UPDATED 12:10 p.m. | Bloomington officials said Friday they plan to terminate the city's agreement with VenuWorks, the Iowa-based firm that has been running the city-owned Grossinger Motors Arena since 2016.
The city said in a news release the termination is due to COVID-19. The pandemic has forced the venue to cancel events, though the company did receive federal Payroll Protection Program money to help it recover.
The city's five-year contract with VenuWorks was set to expire in June 2021, but the city could opt out a year early without cause.
“Current circumstances due to COVID-19 are limiting events at the arena and other venues,” City Manager Tim Gleason said. “The arena will continue to function at allowable capacity. The city will bring management of the facility in-house for the time being and evaluate our options going forward. The city is fortunate to have many talented employees that can assist with the operation of the Arena during this time.”
Bloomington Mayor Tari Renner said the city had a good partnership with VenuWorks, but the arrangement has run its course.
City officials said the arena’s management functions will move to existing city staff and that currently scheduled events won’t be affected.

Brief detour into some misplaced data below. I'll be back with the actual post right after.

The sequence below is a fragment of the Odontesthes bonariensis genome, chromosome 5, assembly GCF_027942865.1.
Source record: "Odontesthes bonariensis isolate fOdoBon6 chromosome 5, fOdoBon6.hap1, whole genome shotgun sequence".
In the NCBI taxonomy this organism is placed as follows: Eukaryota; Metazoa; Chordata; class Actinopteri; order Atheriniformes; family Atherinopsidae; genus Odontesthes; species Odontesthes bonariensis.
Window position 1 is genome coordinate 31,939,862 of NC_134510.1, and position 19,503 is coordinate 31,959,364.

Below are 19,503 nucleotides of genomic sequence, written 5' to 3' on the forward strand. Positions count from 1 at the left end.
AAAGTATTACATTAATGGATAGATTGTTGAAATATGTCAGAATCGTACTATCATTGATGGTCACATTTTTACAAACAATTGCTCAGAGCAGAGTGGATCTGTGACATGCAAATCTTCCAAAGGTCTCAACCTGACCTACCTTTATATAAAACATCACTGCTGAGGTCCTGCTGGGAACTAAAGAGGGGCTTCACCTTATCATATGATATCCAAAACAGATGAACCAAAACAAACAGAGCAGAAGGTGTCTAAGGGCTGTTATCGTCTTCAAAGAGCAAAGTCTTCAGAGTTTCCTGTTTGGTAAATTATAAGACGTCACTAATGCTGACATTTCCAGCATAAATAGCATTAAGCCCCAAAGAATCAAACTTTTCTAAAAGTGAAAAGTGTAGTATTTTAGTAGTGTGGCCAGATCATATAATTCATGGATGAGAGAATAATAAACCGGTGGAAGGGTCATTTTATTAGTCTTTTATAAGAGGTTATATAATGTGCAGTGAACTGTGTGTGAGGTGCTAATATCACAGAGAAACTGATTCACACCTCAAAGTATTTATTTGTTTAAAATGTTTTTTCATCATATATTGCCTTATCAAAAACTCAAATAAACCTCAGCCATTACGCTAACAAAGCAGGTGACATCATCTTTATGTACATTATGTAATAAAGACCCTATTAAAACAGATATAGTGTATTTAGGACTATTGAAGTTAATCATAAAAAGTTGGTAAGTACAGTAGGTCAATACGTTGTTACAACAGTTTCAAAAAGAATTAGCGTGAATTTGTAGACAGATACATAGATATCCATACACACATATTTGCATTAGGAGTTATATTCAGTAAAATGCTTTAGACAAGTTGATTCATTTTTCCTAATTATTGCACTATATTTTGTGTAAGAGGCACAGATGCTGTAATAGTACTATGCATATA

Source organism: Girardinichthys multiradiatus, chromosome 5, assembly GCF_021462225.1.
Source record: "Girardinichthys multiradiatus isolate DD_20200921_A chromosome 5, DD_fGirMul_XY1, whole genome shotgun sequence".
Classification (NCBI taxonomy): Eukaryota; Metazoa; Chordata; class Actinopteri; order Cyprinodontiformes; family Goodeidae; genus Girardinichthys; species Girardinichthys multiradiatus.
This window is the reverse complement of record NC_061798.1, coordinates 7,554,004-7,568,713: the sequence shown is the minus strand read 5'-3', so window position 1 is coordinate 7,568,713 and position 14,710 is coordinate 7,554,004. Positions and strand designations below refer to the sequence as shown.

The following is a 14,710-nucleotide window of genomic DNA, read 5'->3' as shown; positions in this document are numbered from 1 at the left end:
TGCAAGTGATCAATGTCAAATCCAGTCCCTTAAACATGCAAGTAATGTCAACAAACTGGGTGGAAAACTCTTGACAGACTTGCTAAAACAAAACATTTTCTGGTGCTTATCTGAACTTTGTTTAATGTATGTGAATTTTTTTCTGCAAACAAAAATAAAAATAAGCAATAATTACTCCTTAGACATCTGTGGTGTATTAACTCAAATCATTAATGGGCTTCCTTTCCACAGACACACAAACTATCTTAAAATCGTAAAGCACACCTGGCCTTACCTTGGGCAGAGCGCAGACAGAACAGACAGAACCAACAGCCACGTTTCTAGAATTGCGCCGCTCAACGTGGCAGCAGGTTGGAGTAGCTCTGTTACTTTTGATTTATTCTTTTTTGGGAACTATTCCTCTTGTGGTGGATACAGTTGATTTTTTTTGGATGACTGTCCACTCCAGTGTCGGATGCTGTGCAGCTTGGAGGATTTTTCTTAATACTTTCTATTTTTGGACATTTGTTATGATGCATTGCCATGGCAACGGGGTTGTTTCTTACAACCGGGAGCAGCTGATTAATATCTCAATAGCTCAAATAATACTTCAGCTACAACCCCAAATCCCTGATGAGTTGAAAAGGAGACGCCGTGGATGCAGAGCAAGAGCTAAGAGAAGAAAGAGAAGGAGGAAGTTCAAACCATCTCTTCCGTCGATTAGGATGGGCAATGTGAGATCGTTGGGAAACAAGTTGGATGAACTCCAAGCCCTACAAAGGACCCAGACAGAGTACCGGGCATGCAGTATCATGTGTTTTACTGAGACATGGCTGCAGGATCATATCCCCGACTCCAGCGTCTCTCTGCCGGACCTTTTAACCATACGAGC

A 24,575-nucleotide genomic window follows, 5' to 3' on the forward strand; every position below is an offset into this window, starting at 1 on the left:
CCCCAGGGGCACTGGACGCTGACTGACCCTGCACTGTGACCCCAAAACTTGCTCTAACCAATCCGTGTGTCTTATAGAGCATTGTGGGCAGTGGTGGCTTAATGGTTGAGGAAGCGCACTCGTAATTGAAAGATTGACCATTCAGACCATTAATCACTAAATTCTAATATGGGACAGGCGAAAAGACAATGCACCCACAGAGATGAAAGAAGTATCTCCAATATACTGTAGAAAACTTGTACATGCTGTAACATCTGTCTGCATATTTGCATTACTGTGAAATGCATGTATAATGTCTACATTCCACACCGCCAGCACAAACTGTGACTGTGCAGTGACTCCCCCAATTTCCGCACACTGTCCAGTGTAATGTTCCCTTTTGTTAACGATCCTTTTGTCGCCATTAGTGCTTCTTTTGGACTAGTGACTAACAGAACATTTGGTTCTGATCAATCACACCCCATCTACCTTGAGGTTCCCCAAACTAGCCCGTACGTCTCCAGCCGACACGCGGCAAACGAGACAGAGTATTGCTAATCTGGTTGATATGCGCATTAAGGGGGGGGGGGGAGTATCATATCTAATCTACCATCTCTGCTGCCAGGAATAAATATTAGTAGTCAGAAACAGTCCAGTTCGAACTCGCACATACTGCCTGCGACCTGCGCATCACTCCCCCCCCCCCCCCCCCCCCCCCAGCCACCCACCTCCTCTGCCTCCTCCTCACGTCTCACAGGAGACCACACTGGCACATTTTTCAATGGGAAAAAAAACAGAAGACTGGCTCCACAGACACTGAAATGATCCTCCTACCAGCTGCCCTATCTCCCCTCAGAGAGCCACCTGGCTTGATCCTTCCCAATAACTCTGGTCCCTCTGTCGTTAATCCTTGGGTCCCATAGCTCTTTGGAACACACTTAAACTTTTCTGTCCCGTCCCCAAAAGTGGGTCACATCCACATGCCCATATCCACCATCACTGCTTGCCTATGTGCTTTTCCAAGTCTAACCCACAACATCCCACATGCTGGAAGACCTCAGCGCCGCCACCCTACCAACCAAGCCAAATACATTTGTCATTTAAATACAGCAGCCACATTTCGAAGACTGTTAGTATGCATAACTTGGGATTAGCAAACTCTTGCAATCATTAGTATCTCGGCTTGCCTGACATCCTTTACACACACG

Renner said the city could explore going with multiple management firms to cover different aspects of the venue or use Bloomington Center for the Performing Arts staff to book events.
"Maybe we even contract some of this stuff out to some local people who have expressed interest in this," Renner said. "So I think this represents an opportunity for us to make sure the arena is more of an asset to the community and to reduce the cost to taxpayers."
According to the latest figures from the city, the arena's operating loss for the first three quarters of the budget year - all before the pandemic hit - was $350,101. The city reworked its contract with VenuWorks last year to require the company to help cover annual losses that exceeded $350,000.
The termination of the agreement is effective June 8, pending city council approval.
“We have been a proud partner of the city of Bloomington since 2016. However, we understand the need to suspend our operations at the arena,” says Steve Peters, president of VenuWorks.
Renner said city staff and the council may have a few months to figure out long-term plans since the venue will likely be largely dormant for the rest of the summer.
"It will certainly be a while before we have a 7,000-seat coliseum reopened."
Grossinger Motors Arena opened in 2006 as U.S. Cellular Coliseum. City officials have touted its economic development process, but the venue has consistently lost money while the city continues to pay off the building's debt.
VenuWorks replaced Central Illinois Arena Management which operated the arena for 10 years before five of its top officials were charged in an alleged fraud scheme.
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